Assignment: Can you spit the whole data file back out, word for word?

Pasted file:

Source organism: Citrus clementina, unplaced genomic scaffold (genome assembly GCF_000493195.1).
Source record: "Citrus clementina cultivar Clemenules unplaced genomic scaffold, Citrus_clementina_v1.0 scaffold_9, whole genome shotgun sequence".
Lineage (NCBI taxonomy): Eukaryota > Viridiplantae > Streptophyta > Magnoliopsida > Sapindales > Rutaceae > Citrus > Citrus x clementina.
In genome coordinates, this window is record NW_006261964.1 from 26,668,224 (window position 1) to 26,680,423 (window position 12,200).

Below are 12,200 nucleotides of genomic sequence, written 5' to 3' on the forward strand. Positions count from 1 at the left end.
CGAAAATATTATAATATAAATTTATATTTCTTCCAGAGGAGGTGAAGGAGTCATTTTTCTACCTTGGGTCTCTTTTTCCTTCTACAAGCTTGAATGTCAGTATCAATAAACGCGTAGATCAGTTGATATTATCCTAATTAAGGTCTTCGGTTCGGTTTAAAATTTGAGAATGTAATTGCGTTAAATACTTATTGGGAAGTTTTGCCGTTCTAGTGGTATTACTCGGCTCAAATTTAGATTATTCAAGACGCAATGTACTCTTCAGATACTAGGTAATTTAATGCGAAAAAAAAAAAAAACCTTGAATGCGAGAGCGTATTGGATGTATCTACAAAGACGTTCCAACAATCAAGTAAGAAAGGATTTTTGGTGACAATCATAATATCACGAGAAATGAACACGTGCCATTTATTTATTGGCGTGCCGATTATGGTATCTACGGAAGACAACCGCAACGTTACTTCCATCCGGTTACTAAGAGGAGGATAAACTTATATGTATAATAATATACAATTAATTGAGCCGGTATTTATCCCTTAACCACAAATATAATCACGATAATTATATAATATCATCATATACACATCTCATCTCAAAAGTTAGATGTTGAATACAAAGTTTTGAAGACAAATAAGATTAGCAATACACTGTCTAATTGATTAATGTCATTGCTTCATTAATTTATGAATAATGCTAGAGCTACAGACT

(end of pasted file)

Source organism: Citrus clementina, unplaced genomic scaffold (genome assembly GCF_000493195.1).
Source record: "Citrus clementina cultivar Clemenules unplaced genomic scaffold, Citrus_clementina_v1.0 scaffold_9, whole genome shotgun sequence".
Lineage (NCBI taxonomy): Eukaryota > Viridiplantae > Streptophyta > Magnoliopsida > Sapindales > Rutaceae > Citrus > Citrus x clementina.
In genome coordinates, this window is record NW_006261964.1 from 26,668,224 (window position 1) to 26,680,423 (window position 12,200).

Below are 12,200 nucleotides of genomic sequence, written 5' to 3' on the forward strand. Positions count from 1 at the left end.
CGAAAATATTATAATATAAATTTATATTTCTTCCAGAGGAGGTGAAGGAGTCATTTTTCTACCTTGGGTCTCTTTTTCCTTCTACAAGCTTGAATGTCAGTATCAATAAACGCGTAGATCAGTTGATATTATCCTAATTAAGGTCTTCGGTTCGGTTTAAAATTTGAGAATGTAATTGCGTTAAATACTTATTGGGAAGTTTTGCCGTTCTAGTGGTATTACTCGGCTCAAATTTAGATTATTCAAGACGCAATGTACTCTTCAGATACTAGGTAATTTAATGCGAAAAAAAAAAAAAACCTTGAATGCGAGAGCGTATTGGATGTATCTACAAAGACGTTCCAACAATCAAGTAAGAAAGGATTTTTGGTGACAATCATAATATCACGAGAAATGAACACGTGCCATTTATTTATTGGCGTGCCGATTATGGTATCTACGGAAGACAACCGCAACGTTACTTCCATCCGGTTACTAAGAGGAGGATAAACTTATATGTATAATAATATACAATTAATTGAGCCGGTATTTATCCCTTAACCACAAATATAATCACGATAATTATATAATATCATCATATACACATCTCATCTCAAAAGTTAGATGTTGAATACAAAGTTTTGAAGACAAATAAGATTAGCAATACACTGTCTAATTGATTAATGTCATTGCTTCATTAATTTATGAATAATGCTAGAGCTACAGACT